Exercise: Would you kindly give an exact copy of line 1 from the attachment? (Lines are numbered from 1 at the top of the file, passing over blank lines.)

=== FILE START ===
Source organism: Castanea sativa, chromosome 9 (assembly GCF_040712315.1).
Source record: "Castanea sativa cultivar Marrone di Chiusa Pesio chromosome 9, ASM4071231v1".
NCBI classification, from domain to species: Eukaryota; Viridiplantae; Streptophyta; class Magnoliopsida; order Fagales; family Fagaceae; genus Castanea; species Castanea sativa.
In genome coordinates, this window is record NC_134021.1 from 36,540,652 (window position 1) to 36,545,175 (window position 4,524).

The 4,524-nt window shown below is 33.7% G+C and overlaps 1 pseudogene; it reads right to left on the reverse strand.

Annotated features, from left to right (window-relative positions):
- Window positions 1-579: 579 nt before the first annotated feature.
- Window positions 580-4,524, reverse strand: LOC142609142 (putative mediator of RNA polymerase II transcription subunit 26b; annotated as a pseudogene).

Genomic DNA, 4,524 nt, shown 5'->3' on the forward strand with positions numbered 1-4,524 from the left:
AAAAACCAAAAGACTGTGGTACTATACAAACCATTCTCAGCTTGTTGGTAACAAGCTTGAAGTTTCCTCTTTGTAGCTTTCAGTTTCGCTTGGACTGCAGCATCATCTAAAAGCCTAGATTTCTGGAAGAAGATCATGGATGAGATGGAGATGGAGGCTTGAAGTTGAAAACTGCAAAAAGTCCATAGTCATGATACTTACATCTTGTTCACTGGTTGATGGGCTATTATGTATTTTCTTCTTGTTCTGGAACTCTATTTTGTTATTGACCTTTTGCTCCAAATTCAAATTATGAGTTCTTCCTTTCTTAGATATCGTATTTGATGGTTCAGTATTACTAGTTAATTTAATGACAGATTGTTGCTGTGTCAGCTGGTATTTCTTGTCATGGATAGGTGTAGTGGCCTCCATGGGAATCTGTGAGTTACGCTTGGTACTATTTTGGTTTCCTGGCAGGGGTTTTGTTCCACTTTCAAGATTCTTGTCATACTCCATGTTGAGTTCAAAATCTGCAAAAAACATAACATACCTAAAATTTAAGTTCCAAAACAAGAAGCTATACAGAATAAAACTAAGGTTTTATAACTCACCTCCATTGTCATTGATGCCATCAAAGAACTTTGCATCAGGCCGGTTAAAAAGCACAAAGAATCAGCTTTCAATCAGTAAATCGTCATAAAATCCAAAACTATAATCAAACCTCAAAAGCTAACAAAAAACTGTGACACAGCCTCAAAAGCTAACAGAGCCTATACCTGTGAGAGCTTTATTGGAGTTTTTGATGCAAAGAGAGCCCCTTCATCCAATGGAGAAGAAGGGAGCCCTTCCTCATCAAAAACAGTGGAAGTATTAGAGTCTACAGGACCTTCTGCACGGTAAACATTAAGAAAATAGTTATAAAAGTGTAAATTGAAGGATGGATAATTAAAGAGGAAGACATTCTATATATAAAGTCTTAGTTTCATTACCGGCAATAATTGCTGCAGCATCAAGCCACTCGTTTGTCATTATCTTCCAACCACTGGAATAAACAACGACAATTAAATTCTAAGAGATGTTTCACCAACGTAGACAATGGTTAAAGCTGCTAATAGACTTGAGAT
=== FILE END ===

Source organism: Castanea sativa, chromosome 9 (assembly GCF_040712315.1).